11. Mike Boreham macrumors 65816

    Aug 10, 2006
    I have no experience of Samsung, but I have two Crucial M500 (actually the 960 Gb model), one in each MBP....a 17 inch early 2011, and a 17 inch mid 2010.

    Both have been heavily used for a couple of months without TRIM, and with absolutely no problems.

    I chose Crucial because I really wanted 960 Gb, and the price seemed very good at around £470, compared to £370 ish for the Samsung 512 Gb.

    I should add that the 960s replaced Crucial M4 512 Gb which had been in both machines for a year or two also without problems.
  12. alex0002 macrumors 6502

    Jun 19, 2013
    New Zealand
    TRIM and garbage collection are different things, although they both help work toward the same goal of never running out of free NAND pages. In most cases they work well together. The TRIM command simply informs the SSD that there are logical blocks that have been deleted in the OS. Then the SSD firmware can clean the NAND pages associated with those logical blocks.

    TRIM has some other benefits too, such as a reduction in write amplification.

    With garbage collection (and no TRIM), the only way the SSD finds out about deleted logical blocks, is when the OS decides to write to those same logical blocks again. This happens more often as the drive gets full. If the OS asks to write to more blocks than there are free NAND pages, then the performance suffers.

    If I was going to choose a drive to run without TRIM, I'd pick one with more generous over-provisioning than the Samsung 840 Pro.

    The 840 Pro has about 7% NAND capacity set aside as spare area, while others such as Crucial M500 have 14.5%.

    That is not to say the Samsung 840 Pro is a bad drive - it's a very good one, but it wouldn't be my first choice to run in a no-TRIM environment.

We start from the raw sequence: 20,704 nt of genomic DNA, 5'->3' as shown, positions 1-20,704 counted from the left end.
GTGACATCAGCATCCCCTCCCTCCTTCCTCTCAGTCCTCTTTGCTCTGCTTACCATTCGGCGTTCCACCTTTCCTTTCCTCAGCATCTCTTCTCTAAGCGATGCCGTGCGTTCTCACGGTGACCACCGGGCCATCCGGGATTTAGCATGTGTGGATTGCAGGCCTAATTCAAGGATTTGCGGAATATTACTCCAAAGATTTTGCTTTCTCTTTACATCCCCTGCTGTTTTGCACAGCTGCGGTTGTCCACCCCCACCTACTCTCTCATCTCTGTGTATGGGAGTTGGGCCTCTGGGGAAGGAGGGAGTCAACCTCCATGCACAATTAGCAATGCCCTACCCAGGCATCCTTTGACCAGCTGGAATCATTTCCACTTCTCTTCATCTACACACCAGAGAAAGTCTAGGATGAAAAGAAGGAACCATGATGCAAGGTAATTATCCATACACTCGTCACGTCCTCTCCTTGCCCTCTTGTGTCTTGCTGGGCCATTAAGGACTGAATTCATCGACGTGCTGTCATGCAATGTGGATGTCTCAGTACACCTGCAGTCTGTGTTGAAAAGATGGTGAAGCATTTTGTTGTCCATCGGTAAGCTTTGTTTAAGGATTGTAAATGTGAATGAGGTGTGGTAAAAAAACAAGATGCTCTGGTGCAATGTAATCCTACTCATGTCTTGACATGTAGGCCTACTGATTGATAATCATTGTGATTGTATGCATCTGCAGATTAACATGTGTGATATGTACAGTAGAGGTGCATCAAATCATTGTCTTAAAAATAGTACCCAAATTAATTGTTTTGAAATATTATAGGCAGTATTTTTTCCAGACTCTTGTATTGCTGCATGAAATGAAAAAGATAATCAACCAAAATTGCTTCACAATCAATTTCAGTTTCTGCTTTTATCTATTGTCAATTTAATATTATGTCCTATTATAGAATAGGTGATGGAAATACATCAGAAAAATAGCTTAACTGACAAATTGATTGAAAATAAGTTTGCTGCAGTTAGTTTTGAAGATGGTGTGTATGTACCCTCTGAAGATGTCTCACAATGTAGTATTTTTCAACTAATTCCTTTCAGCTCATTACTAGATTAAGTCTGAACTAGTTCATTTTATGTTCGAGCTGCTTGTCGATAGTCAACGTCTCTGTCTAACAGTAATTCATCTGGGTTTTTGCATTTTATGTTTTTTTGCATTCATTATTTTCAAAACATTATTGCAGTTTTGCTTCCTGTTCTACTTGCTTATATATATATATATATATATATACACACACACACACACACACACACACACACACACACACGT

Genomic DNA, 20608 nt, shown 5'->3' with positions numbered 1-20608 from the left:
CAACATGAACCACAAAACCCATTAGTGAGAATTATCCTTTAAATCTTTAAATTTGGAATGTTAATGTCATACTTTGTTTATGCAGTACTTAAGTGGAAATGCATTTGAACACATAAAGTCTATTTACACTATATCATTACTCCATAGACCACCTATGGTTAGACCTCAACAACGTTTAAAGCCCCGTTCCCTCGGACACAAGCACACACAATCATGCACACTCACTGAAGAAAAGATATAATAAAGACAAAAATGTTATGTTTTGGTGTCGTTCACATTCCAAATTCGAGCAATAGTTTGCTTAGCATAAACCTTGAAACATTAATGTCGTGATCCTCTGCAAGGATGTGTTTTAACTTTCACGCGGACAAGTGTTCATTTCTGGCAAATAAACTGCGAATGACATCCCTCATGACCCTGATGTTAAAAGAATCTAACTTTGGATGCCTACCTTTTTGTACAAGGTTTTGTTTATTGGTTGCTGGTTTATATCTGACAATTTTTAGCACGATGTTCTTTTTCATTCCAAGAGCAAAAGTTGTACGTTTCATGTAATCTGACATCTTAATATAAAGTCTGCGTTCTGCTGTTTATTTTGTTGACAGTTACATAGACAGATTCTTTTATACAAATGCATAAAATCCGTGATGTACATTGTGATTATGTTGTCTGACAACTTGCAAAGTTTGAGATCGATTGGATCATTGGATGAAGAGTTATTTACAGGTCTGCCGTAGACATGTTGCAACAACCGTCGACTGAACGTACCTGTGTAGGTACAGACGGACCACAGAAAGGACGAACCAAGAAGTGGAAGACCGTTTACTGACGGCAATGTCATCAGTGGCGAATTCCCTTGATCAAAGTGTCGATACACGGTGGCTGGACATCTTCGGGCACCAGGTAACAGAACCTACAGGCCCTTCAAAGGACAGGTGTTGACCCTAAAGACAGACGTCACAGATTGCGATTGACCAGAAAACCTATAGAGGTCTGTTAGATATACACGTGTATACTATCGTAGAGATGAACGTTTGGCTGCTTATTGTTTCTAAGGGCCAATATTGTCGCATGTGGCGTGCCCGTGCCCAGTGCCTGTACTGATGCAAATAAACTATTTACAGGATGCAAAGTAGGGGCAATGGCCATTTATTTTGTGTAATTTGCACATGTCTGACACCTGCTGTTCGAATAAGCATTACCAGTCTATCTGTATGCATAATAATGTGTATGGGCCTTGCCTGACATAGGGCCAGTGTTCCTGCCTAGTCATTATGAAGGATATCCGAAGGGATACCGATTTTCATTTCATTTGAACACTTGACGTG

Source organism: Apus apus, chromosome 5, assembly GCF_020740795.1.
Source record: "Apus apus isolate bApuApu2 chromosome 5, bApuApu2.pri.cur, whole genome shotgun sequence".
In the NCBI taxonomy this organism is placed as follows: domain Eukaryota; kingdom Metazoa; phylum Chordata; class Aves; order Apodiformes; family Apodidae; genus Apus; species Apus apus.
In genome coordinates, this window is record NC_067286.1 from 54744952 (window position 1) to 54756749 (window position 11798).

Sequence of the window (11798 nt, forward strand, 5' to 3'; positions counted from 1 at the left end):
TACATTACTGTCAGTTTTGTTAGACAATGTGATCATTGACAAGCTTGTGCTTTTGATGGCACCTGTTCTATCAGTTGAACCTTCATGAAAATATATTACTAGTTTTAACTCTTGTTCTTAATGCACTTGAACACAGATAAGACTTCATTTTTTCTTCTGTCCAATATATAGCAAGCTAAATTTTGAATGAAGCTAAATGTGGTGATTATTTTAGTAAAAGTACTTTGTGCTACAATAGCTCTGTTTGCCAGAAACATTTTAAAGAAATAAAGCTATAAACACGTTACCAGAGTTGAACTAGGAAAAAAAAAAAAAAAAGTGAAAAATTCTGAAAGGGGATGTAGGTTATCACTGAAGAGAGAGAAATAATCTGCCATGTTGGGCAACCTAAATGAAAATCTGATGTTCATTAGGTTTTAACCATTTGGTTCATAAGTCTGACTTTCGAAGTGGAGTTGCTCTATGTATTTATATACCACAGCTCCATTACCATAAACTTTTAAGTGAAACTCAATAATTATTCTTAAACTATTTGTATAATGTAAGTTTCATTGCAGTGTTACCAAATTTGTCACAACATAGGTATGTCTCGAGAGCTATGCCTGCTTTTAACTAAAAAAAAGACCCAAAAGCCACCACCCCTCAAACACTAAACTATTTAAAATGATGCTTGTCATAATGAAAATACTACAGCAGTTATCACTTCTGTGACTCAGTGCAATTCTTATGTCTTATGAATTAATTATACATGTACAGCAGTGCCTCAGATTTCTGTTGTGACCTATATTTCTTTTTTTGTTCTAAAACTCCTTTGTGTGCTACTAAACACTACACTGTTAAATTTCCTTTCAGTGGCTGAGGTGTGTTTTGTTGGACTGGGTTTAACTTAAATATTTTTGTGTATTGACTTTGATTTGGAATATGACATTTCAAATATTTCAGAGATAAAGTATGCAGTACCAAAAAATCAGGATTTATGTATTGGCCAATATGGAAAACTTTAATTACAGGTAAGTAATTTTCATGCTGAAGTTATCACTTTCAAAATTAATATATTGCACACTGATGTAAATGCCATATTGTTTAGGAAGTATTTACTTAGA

True, every modern SSD has garbage collection. TRIM should improve the performance over time in most cases, but it seems that some drives using Sandforce controllers have problems with TRIM and for those, it might be better not to use it.

    However I believe the Corsair Neutron GTX uses the LAMD controller, so that shouldn't be a problem in your case.
  13. MacRumoren macrumors member

    Jul 20, 2010
    If I'm using SSD as external storage in USB 3.0 enclosure, there would be no TRIM, so does the above "over-provisioning" rule still apply to this type of environment?
  14. KeegM480 macrumors 6502a


    Aug 13, 2013
    Orlando, FL
    I actually have a thread comparing the Samsung's, some people said don't forget about the M500 but to be honest just go with whatever saves some money :)
  15. alphaod macrumors Core


    Feb 9, 2008
    I picked the Samsung 840 Pro because that's what I use, but otherwise I think both are great choices; I would go with whatever is cheaper.
  16. nabwong macrumors regular

    Apr 4, 2008
    Would you consider a sandisk extreme ii 480gb? I got it for $360 from adorama last week and newegg ran the same sale price last month. So it'll probably come down again.